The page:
The movie was one of the ten worst Max had ever seen. But it looked okay. That was the problem. The technical end outpaced the story and the acting. There were holes in the plot big enough to drive a country through. Was that even a saying? Satisfied with his critical analysis, Max decided to attend the party afterward — if it could be called that with a few glasses of over-sweet wine, flat beer, and stale crackers.

He met a pair of twins named Larry and Harry Rubin, New York guys raised in the Bronx, the same age as Max. They liked him because Max laughed at their jokes. The brothers were small, no more than five-four, with male pattern baldness like a monk’s tonsure on their round heads. They talked fast. They talked deals. They talked money. They talked opportunity. They offered Max a job.

"We can only pay ya a couple a hundred, Max. Okay, say $250," said Larry.

"It’s a good reality show, Max. Singles. We’re doing something about singles," said Harry. "You’ll meet a lot of broads."

"He don’t need broads. He probably fights them off. Doncha, Max?"

Max smiled.

The show ran a year and Max was given a writing credit. His first. He was actually making less money than when he delivered the mail at the studio, but he now was a writer on an actual TV series. He took a snapshot of the screen when his credit flashed by and he framed the slightly out of focus photo on his wall underneath a Post-it that read, KEEP PLUGGING. He pointed to it proudly whenever he happened to catch the mailman making a delivery.

"I told you, Max," the mailman said. "It was just a matter of time."

Max kept dreaming of one day making great films like the masters. He was convinced he had finally begun to achieve his goal. But as more time passed, he felt twinges as if the dream might be sliding away. It bothered him enough that when Harry and Larry sold another show — about videogames this time — Max hesitated before committing to work for them. They were on him like wolves with a fallen deer.

"You hafta, Max," said Larry.

"No ifs, ands, or buts," said Harry.

"You gotta do it."

"We need you."

"We really need you," said Larry.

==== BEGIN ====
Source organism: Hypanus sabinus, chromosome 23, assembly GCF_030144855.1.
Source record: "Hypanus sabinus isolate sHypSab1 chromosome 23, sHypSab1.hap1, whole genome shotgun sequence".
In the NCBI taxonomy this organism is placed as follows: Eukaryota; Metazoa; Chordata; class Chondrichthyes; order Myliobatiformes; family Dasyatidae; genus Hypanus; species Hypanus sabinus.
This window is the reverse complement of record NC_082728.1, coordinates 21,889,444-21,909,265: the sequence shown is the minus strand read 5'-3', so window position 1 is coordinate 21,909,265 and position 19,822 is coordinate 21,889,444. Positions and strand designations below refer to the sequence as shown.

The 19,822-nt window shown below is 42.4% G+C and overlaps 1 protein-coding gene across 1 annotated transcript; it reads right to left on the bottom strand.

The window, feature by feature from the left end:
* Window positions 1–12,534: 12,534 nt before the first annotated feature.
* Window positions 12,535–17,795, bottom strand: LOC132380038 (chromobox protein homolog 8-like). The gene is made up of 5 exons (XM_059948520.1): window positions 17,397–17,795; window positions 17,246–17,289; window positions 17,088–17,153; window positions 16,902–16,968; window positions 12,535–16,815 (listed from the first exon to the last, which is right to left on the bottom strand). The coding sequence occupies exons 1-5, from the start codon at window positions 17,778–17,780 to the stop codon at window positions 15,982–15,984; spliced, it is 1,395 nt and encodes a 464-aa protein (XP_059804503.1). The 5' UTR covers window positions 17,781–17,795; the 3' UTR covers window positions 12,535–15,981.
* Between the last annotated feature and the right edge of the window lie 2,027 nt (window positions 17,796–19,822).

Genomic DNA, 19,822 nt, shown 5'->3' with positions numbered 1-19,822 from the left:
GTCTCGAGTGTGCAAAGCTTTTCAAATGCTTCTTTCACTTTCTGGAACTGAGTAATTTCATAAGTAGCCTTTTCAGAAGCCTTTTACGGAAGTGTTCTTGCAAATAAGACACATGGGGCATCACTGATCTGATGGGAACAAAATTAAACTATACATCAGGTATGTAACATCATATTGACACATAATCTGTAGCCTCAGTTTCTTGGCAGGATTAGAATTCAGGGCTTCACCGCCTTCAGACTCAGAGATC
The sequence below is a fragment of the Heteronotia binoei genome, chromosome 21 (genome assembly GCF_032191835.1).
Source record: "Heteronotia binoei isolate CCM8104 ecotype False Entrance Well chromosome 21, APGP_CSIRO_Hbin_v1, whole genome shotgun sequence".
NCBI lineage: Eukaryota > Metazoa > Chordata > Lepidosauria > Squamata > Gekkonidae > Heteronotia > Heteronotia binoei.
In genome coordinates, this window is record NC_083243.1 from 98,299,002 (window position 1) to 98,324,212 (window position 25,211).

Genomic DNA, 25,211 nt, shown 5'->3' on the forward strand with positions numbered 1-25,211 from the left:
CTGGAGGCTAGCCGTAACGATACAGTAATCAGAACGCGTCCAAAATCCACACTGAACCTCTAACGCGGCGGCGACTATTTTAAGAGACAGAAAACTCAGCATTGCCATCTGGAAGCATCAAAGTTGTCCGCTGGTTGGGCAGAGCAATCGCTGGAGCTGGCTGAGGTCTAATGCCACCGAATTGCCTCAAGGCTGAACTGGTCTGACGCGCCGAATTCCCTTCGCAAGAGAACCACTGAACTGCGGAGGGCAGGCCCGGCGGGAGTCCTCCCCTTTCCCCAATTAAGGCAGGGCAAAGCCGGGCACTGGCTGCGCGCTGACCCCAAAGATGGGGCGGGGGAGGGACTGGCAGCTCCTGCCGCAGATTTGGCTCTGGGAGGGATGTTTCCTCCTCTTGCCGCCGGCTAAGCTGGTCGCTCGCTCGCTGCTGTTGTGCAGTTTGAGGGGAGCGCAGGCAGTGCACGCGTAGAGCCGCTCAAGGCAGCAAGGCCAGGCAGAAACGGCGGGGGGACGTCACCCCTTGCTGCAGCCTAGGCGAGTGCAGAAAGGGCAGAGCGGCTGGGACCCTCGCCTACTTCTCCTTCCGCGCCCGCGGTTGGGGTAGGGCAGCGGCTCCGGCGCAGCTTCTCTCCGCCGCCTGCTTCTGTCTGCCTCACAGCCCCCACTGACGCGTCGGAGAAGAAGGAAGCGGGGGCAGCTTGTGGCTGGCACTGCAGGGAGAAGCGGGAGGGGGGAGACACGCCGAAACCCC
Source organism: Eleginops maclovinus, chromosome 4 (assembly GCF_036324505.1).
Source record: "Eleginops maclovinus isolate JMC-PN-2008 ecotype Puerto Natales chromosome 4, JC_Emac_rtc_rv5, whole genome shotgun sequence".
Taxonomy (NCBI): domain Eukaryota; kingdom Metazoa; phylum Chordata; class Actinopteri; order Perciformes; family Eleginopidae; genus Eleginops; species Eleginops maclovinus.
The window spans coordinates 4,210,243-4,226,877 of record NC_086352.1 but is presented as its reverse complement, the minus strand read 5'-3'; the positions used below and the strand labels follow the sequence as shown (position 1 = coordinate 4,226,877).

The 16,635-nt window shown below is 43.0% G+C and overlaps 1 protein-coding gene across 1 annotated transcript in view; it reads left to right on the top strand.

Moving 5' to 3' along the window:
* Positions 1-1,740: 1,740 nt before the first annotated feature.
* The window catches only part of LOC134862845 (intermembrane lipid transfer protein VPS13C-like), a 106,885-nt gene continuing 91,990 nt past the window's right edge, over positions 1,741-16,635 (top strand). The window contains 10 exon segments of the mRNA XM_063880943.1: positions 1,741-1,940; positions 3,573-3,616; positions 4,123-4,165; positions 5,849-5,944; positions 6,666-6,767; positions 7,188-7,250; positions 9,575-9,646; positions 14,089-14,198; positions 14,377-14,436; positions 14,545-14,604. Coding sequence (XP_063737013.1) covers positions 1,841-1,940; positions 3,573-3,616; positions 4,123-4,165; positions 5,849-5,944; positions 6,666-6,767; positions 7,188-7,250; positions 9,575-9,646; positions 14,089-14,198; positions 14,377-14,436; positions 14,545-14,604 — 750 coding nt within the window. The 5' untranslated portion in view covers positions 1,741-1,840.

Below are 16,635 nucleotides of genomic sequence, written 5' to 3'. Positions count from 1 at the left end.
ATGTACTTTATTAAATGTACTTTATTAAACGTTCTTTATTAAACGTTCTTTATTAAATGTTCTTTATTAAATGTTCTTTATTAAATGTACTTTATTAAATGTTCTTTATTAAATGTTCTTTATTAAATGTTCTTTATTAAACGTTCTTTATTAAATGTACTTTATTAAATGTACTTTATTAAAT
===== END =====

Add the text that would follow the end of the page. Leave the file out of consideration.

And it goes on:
"We do, Max. We do. We need you, bad," said Harry who was leaning forward, his hands balled in two fists as he made his final pitch.

At last Max nodded, yes.

"You’ll be the first one we take care of, Max," said Larry. "You know that."

"The first one we take care of," echoed Harry.

Max was indeed the first one they took care of. When a syndication outfit bought the program — raining a half a million dollars on Larry and Harry — Max was the first one they fired. "We don’t need no attitude," they told him. Max was promptly replaced by a just out of film school grad who was willing to take the job for just $200.

There was a sharp jab on Max’s shoulder.

"Gimme a dollar," the voice said.

Max was startled awake. He looked up into the smiling face of the homeless guy from before.

"I need it. Gimme it. I’m hungry."

For a moment, Max was this little man, begging for money, dressed in worn-out clothes, never sure where his next meal was coming from. In the next, he was furious. Who was this worm to beg from him, Max Gindi, writer, director. American Master. With a yell, Max rose to his feet.

"You want a quarter? You want a dollar? Come and get it. But you’re gonna have to kill me first, you piece of shit. You’re gonna have to take it from my dead body."

Max went on screaming, "Come and get it." His arms flailed. His feet stomped back and forth, grinding the tired grass around the bench into dirt. "Come and get it." Saliva beaded at the corners of his mouth, and a drop of spittle went flying to the ground. "Come on, you bum, come on!" Max screamed.

The homeless man said nothing, then, "You’re crazy," and walked away.

Max sank back down on the bench. He needed to rest. Just a little rest. Tomorrow would be better.

Part One. Part Two.

About The Author:
Ian Randall Wilson
Ian Randall Wilson is VP of Marketing Contract Compliance at Columbia TriStar Marketing Group. His fiction has appeared in the North American Review and The Gettysburg Review. He has authored two story collections (Hunger And Other Stories, Absolute Knowledge) and a novella (The Complex). He has an MFA in Creative Writing and is on the fiction faculty at the UCLA Extension Writers Program.

About Ian Randall Wilson

Ian Randall Wilson is VP of Marketing Contract Compliance at Columbia TriStar Marketing Group. His fiction has appeared in the North American Review and The Gettysburg Review. He has authored two story collections (Hunger And Other Stories, Absolute Knowledge) and a novella (The Complex). He has an MFA in Creative Writing and is on the fiction faculty at the UCLA Extension Writers Program.

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Part Three